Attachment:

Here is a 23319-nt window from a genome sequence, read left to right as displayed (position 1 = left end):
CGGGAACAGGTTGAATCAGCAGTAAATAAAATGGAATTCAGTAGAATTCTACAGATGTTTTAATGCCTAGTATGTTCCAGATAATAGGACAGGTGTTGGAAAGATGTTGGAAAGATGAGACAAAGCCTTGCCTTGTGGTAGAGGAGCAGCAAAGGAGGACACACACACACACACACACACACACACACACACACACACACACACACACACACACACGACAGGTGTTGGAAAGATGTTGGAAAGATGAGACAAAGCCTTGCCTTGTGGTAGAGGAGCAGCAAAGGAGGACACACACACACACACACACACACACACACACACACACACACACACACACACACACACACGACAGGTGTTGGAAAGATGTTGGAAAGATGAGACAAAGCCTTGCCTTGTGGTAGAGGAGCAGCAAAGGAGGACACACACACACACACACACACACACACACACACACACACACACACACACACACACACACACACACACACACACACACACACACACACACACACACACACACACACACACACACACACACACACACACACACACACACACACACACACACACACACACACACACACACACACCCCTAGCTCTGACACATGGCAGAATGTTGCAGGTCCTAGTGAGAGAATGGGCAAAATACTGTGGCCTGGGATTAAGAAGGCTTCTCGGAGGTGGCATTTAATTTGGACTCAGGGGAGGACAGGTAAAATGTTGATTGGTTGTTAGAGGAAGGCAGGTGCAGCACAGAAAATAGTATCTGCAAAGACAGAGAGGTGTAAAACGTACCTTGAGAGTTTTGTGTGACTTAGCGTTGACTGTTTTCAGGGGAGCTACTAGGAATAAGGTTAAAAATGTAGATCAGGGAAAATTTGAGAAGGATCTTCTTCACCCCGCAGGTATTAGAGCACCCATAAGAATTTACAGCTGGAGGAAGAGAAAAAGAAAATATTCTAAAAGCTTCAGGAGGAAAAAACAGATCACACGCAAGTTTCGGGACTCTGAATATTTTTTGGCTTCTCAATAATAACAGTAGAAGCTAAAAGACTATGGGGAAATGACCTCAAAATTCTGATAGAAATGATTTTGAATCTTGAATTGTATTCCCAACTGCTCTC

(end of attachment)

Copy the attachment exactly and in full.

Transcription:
Here is a 23319-nt window from a genome sequence, read left to right as displayed (position 1 = left end):
CGGGAACAGGTTGAATCAGCAGTAAATAAAATGGAATTCAGTAGAATTCTACAGATGTTTTAATGCCTAGTATGTTCCAGATAATAGGACAGGTGTTGGAAAGATGTTGGAAAGATGAGACAAAGCCTTGCCTTGTGGTAGAGGAGCAGCAAAGGAGGACACACACACACACACACACACACACACACACACACACACACACACACACACACACACGACAGGTGTTGGAAAGATGTTGGAAAGATGAGACAAAGCCTTGCCTTGTGGTAGAGGAGCAGCAAAGGAGGACACACACACACACACACACACACACACACACACACACACACACACACACACACACACACGACAGGTGTTGGAAAGATGTTGGAAAGATGAGACAAAGCCTTGCCTTGTGGTAGAGGAGCAGCAAAGGAGGACACACACACACACACACACACACACACACACACACACACACACACACACACACACACACACACACACACACACACACACACACACACACACACACACACACACACACACACACACACACACACACACACACACACACACACACACACACACACACACACACACACACACACCCCTAGCTCTGACACATGGCAGAATGTTGCAGGTCCTAGTGAGAGAATGGGCAAAATACTGTGGCCTGGGATTAAGAAGGCTTCTCGGAGGTGGCATTTAATTTGGACTCAGGGGAGGACAGGTAAAATGTTGATTGGTTGTTAGAGGAAGGCAGGTGCAGCACAGAAAATAGTATCTGCAAAGACAGAGAGGTGTAAAACGTACCTTGAGAGTTTTGTGTGACTTAGCGTTGACTGTTTTCAGGGGAGCTACTAGGAATAAGGTTAAAAATGTAGATCAGGGAAAATTTGAGAAGGATCTTCTTCACCCCGCAGGTATTAGAGCACCCATAAGAATTTACAGCTGGAGGAAGAGAAAAAGAAAATATTCTAAAAGCTTCAGGAGGAAAAAACAGATCACACGCAAGTTTCGGGACTCTGAATATTTTTTGGCTTCTCAATAATAACAGTAGAAGCTAAAAGACTATGGGGAAATGACCTCAAAATTCTGATAGAAATGATTTTGAATCTTGAATTGTATTCCCAACTGCTCTC